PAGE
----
There is also "face bonding" instead of re-bar. Face bonding uses very strong cement with fiber reinforcing so the reinforcement is spread over the entire surface. This is apparently stronger than regular core reinforcement and is what is used by default with dry stacking.

Something one does not see here, but I don't know why is the use of block or brick for all internal walls. By tying internal and external walls together the home is structurally far superior. If a tornado takes the roof off, such a home will typically stay together. It does mean that careful planning is needed for all plumbing and electrical work, so that it goes in as the walls go up. One does not build the walls and then think about where to run wiring or plumbing... it is also not quite as easy to renovate in future, but the acoustic quality of the home is very different. One can barely hear what is going on in the room next door.

I think it goes without saying that such homes have a slab foundation, with footings under where the internals walls will run so that it is all fully load bearing.
Reply With Quote
  #5  
Old 03-06-2012, 11:04 PM
MooseToo MooseToo is offline
Grand Master Pontificator
 
Join Date: Jul 2001
Location: south central ky
Posts: 5,931
Default

Quote:
Originally Posted by Westcliffe01 View Post

There is also "face bonding" instead of re-bar. Face bonding uses very strong cement with fiber reinforcing so the reinforcement is spread over the entire surface. This is apparently stronger than regular core reinforcement and is what is used by default with dry stacking.
quite often with dry-stacking, surface bonding is utilized in conjunction with core reinforcement and not instead of it -

your idea of load-bearing walls continued into the interior is excellent -
Reply With Quote
  #6  
Old 03-07-2012, 04:40 PM
Dennis G Male Dennis G is offline
Senior Member
 
Join Date: Sep 2010
Posts: 377
Default

Quote:
Originally Posted by MooseToo View Post
quite often with dry-stacking, surface bonding is utilized in conjunction with core reinforcement and not instead of it -

your idea of load-bearing walls continued into the interior is excellent -

here is a system...

http://www.arxx.com/Content/Home-Own...-It-Works.html

talk to them, YOU might be able to use their system, or one like it...do some research...

I plan to build my house with this system or one like it... keeps in the heat or keeps out the heat... plus will stand up to high winds...

Easy to run conduits and piping in the insulated parts inside, plus you can put sheet rock on the inside, will look like most houses...

Costs might force you to abandon this system, but worth looking into it.

Dennis G

Dennis G
Reply With Quote
  #7  
Old 03-07-2012, 07:01 PM
Faith123 Female Faith123 is offline
Member
 
Join Date: Jan 2012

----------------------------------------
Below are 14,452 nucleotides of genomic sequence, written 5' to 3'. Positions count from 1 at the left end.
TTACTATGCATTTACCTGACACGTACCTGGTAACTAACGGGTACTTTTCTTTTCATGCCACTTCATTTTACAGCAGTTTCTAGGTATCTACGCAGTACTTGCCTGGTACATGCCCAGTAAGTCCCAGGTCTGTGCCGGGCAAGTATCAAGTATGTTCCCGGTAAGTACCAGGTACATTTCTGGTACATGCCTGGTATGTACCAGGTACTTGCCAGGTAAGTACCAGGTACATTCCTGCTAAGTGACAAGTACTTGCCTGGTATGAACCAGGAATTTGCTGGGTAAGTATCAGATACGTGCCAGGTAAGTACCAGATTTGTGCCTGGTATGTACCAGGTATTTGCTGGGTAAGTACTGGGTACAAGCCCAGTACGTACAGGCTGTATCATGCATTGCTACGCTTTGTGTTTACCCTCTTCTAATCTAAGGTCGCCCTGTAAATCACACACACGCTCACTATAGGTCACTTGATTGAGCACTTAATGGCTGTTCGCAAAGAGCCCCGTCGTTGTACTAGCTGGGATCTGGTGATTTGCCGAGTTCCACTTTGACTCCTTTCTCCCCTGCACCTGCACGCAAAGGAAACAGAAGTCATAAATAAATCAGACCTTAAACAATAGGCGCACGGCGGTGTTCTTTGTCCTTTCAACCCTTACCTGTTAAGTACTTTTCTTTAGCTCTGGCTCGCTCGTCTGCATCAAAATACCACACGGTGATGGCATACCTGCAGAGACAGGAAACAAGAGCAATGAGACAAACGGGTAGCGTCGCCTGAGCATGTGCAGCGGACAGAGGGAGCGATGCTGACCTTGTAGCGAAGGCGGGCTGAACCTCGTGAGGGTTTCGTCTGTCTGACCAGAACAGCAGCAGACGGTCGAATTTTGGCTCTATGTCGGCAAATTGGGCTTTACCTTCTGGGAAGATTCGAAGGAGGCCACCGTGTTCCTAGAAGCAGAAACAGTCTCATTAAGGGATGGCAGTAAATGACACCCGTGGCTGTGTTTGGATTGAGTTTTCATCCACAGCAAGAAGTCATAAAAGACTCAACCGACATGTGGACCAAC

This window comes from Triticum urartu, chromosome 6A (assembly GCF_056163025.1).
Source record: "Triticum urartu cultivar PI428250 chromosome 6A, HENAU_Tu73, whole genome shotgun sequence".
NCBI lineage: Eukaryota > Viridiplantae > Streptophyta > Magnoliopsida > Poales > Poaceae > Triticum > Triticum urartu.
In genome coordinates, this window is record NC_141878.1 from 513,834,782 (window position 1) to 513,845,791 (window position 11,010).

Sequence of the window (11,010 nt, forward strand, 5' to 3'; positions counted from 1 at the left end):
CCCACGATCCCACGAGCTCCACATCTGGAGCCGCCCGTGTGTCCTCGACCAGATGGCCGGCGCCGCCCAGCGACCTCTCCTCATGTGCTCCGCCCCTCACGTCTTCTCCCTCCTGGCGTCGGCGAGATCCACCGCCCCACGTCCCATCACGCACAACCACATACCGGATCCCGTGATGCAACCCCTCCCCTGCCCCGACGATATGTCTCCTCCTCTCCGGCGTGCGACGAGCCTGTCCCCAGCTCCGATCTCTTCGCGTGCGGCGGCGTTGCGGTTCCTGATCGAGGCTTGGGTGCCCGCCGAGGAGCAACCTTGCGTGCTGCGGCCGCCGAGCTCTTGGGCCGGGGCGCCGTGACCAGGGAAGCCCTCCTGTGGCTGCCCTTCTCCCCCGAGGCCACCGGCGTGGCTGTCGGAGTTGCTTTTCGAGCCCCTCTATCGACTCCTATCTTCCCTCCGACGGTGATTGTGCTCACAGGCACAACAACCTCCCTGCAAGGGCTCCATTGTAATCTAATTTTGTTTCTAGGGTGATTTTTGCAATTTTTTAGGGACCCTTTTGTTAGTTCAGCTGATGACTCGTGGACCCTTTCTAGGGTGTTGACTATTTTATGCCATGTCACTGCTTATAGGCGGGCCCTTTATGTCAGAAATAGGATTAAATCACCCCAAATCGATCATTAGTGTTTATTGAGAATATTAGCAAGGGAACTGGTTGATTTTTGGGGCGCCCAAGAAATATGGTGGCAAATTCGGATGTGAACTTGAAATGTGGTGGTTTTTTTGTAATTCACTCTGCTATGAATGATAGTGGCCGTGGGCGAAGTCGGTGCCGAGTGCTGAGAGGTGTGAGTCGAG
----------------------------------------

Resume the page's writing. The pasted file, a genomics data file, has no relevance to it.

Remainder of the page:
Location: Illinois/UP Michigan
Posts: 221
Default

You may want to look into ICF (Insulated concrete forms) too. (I can't get the link in the previous post to open....that may be what is suggested there.) They are insulated on both sides, so the concrete acts as less of a heat sink. There you have your sturdiness and ease of labor, but may not retain the heat that a block wall would.

We have a 900 sq ft place with block walls. In the dead of winter it takes a bit for the place to warm up, but once it does we can leave for the day and let the stove burn out, and it stays quite toasty inside because the block retains so much heat. It is built on sand, we think the foundation may have been hand poured. It is quite shifty. Don't skimp on the footings.

I know you are going for a traditional look, but if you managed a north facing structure with an earth wall on the south side, that would help a lot. And a white roof.
Reply With Quote
  #8  
Old 03-07-2012, 07:29 PM
kammisue kammisue is offline
Senior Member
 
Join Date: Jan 2012
Posts: 273
Default

I know nothing of building... but I can tell you that that style of building is really popular in my area (Southeast Alabama Barbour/Dale counties) and the folks I know that live in them aren't unhappy/complaining about anything..
A friend of mine moved into hers about 2 years ago... she did a stucco finish and it looks very old world...
Good Luck
__________________
[FONT=Courier New][SIZE=3][COLOR=blue][B][I][SIGPIC][/SIGPIC]Whosoever denieth the Son, the same hath not the Father; [but] he that acknowledgeth the Son hath the Father also. I John 2:23[/I][/B][/COLOR][/SIZE][/FONT]
[B][I][FONT=Courier New][SIZE=3][COLOR=purple]Y Gwir erbyn y Byd[/COLOR][/SIZE][/FONT][/I][/B]
Reply With Quote
  #9  
Old 03-07-2012, 08:25 PM
MNfarmlady Female MNfarmlady is offline
Member
 
Join Date: Nov 2011
Location: SE Minnesota
Posts: 33
Default

Our house is built out of the Integrated Concrete Forms and we love it. The foam blocks stack together like Legos, the rebar is positioned in the middle, and then concrete pumped in. The insulation factor is phenomenal. You can then side it with whatever you wish on the outside and put whatever you wish on the inner walls. We used cedar log siding outside and tongue and groove pine on the inside.
Also they are very sturdy. Our house was hit by a mudslide. Had a foot of mud inside, and probably 8 feet of mud hit the side wall. The house stood strong, I think if we had been in a stick-built house we would be dead. The only reason the mud got inside was because a tree knocked the door open.
I would recommend this type of concrete house to anyone.
Anne
Reply With Quote
  #10  
Old 03-07-2012, 08:38 PM
DavidOH's Avatar
DavidOH Male DavidOH is offline
Grand Master Pontificator
 
Join Date: Jul 2001
Location: Central, OH
Posts: 2,175